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MILWAUKEE – More than 200 people packed a public hearing on We Energies’ proposed rate restructuring in Milwaukee on Wednesday afternoon. And that was before the brass band played in the parking lot and an evening hearing that brought a new crowd.
“Are they having a party here? Is the news coming to cover the pool players?” asked one local walking up to the senior center where the hearing was held.
The attention to the normally obscure rate-making procedure (docket number 5-UR-107) is because We Energies’ proposal is seen as an attack on renewable energy that could nearly halt rooftop solar development in the area and chill distributed generation in general, including small wind projects and farm biogas digesters.
If the Public Service Commission approves We Energies’ plan, it would mean the fixed charges all consumers pay each month would go up by 75 percent while rates for energy consumption would go down, greatly reducing the incentive for installing rooftop solar or other distributed generation.
We Energies would also institute an additional charge specifically on distributed generation; it would greatly reduce the net metering rates paid to people sending power back to the grid; and it would ban third-party ownership of distributed generation, a mechanism that is crucial to financing many solar installations.
The great majority of residents who testified at the hearing opposed We Energies’ proposal, decrying it as a de facto public subsidy of fossil fuels, an assault on renewable energy and a way to boost the profits of shareholders and pay of executives.
Words used to describe the plan included “horrendous,” “misleading,” “short-sighted,” “class warfare” and even “sinful.” A hand-lettered fluorescent pink sign taped to one woman’s chair said, “WE does not like us.”
Some also spoke in support of the proposal, mainly on behalf of coalitions or groups including the Milwaukee Urban League, the Milwaukee Building-Construction Trades Council, Wisconsin Utility Investors, Inc. and the Consumer Energy Alliance.
Both sides in the debate have argued that their opponent’s position will hurt low-income customers and minorities.
We Energies representatives have argued that since low-income people are less likely to be able to install renewable energy, they are disproportionately “subsidizing” people who are generating their own energy – since, the utility argues, those customers aren’t paying their “fair share” to maintain grid infrastructure.
Meanwhile, opponents of We Energies’ plan point out that the rate restructuring would mean rate increases for low energy users, including low-income households, compared to high energy users such as large homes and big businesses.
John Howat, a senior policy analyst at the National Consumer Law Center, submitted a brief charging that We Energies’ proposal would cause “disproportionate harm” to low-income families and people of color. His analysis showed the change would mean a 7.1 percent rate increase for low-volume energy users, and just a 0.6 percent increase for high-volume users.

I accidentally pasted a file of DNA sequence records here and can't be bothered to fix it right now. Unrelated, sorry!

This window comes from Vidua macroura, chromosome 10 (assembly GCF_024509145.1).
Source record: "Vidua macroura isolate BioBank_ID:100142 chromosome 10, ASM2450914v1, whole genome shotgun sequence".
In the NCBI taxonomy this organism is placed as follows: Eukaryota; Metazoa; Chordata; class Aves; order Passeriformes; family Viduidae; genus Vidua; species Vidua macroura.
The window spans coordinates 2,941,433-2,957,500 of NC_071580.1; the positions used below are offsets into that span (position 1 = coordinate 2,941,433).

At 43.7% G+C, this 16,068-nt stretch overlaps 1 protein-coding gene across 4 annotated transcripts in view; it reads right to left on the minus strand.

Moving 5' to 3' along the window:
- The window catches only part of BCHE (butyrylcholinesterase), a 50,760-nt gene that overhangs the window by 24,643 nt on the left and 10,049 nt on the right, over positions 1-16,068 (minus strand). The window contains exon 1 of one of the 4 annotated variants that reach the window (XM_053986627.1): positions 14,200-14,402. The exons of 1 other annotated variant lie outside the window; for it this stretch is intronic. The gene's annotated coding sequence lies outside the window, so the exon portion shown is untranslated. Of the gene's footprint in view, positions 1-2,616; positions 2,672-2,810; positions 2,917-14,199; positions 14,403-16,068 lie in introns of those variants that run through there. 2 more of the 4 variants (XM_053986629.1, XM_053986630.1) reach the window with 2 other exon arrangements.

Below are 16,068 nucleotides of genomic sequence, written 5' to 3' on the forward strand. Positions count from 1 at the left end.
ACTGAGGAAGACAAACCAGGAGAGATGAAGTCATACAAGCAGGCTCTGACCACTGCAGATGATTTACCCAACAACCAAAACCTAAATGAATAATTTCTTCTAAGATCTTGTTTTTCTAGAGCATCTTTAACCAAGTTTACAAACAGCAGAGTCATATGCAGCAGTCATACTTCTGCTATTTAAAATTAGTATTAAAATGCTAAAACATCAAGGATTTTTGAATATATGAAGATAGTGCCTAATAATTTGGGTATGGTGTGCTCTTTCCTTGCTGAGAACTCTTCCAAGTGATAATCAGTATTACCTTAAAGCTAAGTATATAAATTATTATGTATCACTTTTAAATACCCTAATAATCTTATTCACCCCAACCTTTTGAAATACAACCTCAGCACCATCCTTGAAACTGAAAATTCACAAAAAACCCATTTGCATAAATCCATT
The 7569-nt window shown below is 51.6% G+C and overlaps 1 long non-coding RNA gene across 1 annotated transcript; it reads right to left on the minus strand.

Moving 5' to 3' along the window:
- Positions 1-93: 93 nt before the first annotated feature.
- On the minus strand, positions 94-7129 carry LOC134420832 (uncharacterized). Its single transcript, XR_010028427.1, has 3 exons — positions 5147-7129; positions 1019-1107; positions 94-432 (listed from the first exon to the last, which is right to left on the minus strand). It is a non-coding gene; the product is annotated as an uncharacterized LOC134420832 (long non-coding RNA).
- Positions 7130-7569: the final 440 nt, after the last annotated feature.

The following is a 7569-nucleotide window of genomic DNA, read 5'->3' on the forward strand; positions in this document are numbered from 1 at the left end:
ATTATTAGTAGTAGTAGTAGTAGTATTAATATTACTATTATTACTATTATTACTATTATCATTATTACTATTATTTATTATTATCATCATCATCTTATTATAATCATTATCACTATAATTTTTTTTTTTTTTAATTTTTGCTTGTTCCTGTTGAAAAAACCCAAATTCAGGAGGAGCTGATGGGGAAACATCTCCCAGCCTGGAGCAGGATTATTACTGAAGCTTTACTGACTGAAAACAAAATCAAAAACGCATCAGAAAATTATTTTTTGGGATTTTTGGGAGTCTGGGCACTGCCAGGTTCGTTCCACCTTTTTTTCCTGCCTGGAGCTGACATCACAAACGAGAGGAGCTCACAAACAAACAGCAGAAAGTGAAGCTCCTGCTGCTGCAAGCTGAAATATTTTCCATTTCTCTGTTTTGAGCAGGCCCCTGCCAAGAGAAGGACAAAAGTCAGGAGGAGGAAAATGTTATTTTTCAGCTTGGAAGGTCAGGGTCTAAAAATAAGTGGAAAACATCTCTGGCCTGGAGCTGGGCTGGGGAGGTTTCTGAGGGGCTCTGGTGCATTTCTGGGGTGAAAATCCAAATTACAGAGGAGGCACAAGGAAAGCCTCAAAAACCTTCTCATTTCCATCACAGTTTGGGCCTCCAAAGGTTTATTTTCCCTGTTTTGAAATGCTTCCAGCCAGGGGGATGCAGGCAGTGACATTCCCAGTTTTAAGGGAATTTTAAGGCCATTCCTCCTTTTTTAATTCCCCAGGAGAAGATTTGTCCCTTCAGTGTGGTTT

Howat’s analysis showed Latino, Asian and African American households and households living below 150 percent of the federal poverty line use significantly less energy than the statewide average. Latinos use 34 percent less, low-income households use 9.8 percent less and households headed by a senior citizen use 15.5 percent less.
Conversely, several supporters of We Energies argued that the rate change would protect elderly people from “subsidizing” those with solar installations.
“My mother is 83 years old. Right now, she subsidizes everyone who has a solar panel on their roof,” said building trades council president Dan Bukiewicz, who also touted the jobs created by the electricity industry and read a statement from the Wisconsin AFL-CIO supporting We Energies’ position.
Robert Seitz, executive director of Wisconsin Utility Investors, Inc., also invoked his mother in testifying in support of We Energies’ proposal. He said the current situation favors wealthy people who can afford a house with a sturdy roof and a sunny location suitable for solar, while penalizing people like his 85-year-old mother who are on a fixed income.
“The insidious part of this big-money campaign from the rooftop solar industry is that they attempt to motivate those least able to pay their electric bills to fight for the most regressive subsidy of the wealthy I am aware of,” he said.
At the heart of the matter is the concept that We Energies is a public monopoly whose market is guaranteed by government policy but generates profits for private interests. And in the view of many critics, it is trying to mandate customers buy a minimum amount of its product.
“Fundamentally, a monopoly has no ‘right’ to insist on a certain amount of consumption,” says a brief filed by the Environmental Law & Policy Center (ELPC).
Mark Kohel, an electrician, was among locals who lashed out at the idea of a public monopoly profiting from providing essential services to residents.
“If We Energies wants to continue doing business like past monopolies like Standard Oil, U.S. Steel and AT&T, we should consider using the Sherman Antitrust Act to give ourselves some relief,” he testified.
“Wasn’t the Public Service Commission originally formed to help and work for the people? But it seems like we get put on the back burner and the Public Service Commission is working for the utility companies,” added Tom Brandstetter, who invested $24,000 of his own money to install solar panels on a church in a setup he says would be unlikely under the new rate structure. “We need competition for this monopoly.”
Critics also blasted compensation for We Energies’ executives, including CEO Gale Klappa’s $9.7 million last year. And they noted We Energies’ parent company’s potentially profitable ongoing $9.1 billion takeover of Chicago-based Integrys Energy Group.
“The executive compensation at this so-called regulated monopoly is outrageous,” said Frank VandeCorput, 78, a retired bank and savings and loan official. “We Energies experts expect Wisconsinites to subsidize their forays into other states.”